Here is some good advice that applies just as well to the study of Epicureanism as it does to the study of diet and nutrition: “Critical to the success of any scientific enterprise is the ability to make accurate and unbiased observations. “To have our first idea of things, we must see those things,” is how Claude Bernard explained this in 1865; “to have an idea about a natural phenomenon, we must, first of all, observe it…. All human knowledge is limited to working back from observed effects to their cause.” But if the initial observations are incorrect or incomplete, then we will distort what it is we’re trying to explain. If we make the observations with preconceived notions of what the truth is, if we believe we know the cause before we observe the effect, we will almost assuredly see what we want to see, which is not the same as seeing things clearly.” [emphasis added]
Does this not echo Lucretius’ famous words from Book IV of De Rerum Natura? “As in a building, if the rule first applied by the builder is awry, and the square is untrue and swerves from its straight lines, and if there is the slightest hitch in any part of the level, all the construction must be faulty, all must be awry, crooked, sloping, leaning forwards, leaning backwards, without symmetry, so that some parts seem ready to fall, and others do fall, all ruined by the first erroneous measurements. So too, all reasoning of things which is founded on false interpretations of the senses will prove to be distorted and false.”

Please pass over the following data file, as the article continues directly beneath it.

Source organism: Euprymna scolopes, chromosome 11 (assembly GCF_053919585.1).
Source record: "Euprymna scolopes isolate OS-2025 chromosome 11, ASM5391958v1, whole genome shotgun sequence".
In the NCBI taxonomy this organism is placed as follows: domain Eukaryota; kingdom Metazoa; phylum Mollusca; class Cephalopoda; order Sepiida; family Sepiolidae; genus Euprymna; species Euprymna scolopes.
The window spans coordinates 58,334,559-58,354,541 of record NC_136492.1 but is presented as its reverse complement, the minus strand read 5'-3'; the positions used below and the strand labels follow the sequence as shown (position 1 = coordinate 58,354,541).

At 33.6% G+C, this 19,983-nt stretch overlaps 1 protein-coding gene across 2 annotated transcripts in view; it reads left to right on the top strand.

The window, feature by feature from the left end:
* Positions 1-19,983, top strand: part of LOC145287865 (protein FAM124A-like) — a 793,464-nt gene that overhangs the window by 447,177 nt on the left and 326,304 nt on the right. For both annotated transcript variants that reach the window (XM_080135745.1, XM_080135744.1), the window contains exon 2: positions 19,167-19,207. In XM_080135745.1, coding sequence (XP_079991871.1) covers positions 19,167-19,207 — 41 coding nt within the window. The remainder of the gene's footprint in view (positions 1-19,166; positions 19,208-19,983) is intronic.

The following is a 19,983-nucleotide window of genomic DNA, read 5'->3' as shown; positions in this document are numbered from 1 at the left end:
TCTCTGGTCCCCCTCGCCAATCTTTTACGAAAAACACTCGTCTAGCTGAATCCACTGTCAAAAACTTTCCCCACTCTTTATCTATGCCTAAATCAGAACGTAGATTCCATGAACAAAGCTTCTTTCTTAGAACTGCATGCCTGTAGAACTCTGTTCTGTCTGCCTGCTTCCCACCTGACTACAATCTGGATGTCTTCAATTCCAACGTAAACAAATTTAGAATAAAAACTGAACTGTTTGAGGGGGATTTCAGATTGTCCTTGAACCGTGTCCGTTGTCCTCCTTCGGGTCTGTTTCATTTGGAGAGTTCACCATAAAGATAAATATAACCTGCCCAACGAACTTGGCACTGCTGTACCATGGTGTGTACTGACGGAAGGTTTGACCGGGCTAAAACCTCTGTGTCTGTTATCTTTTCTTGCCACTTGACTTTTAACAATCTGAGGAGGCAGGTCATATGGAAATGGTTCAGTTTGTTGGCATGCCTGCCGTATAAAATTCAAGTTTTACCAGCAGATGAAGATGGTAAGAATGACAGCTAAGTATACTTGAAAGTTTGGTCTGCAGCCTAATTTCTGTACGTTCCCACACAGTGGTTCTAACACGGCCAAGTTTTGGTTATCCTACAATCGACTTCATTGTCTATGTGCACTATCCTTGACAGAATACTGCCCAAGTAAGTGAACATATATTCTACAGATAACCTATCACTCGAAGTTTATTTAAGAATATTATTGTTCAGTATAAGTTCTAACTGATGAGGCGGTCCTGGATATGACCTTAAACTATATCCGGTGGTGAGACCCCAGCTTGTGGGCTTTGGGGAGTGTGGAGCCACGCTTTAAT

The lines first quoted above appear at the opening of Chapter Fourteen of Gary Taubes’ “Good Calories, Bad Calories,” and the attitude serves as a theme for the attached lecture by Taubes, in which he shows how he applied this approach to the misconceptions rampant in the science of public health. This blog is of course not devoted to diets, losing weight, and combating diabetes, but I have long followed Taubes’ work with great interest due to his technique of refusing to allow his thought processes to be corrupted by conventional wisdom.
As in the need to study Epicureanism for oneself, not taking for granted any preconceptions one might have as to Epicurus’ true doctrines, Taubes drills down to the evidence in a field that is fraught with conventional thinking, and shows how rigorous thinking is done. I highly recommend his book “Good Calories / Bad Calories,” and also his follow-up articles and later book “Why We Get Fat,” not only for the particular conclusions he reaches, but for the example he provides of how to question, dismantle, and then expose even the most common errors of conventional wisdom.
This is the attitude that Norman DeWitt brought to “Epicurus and His Philosophy,” and it is critical to our success in interpreting Epicureanism accurately.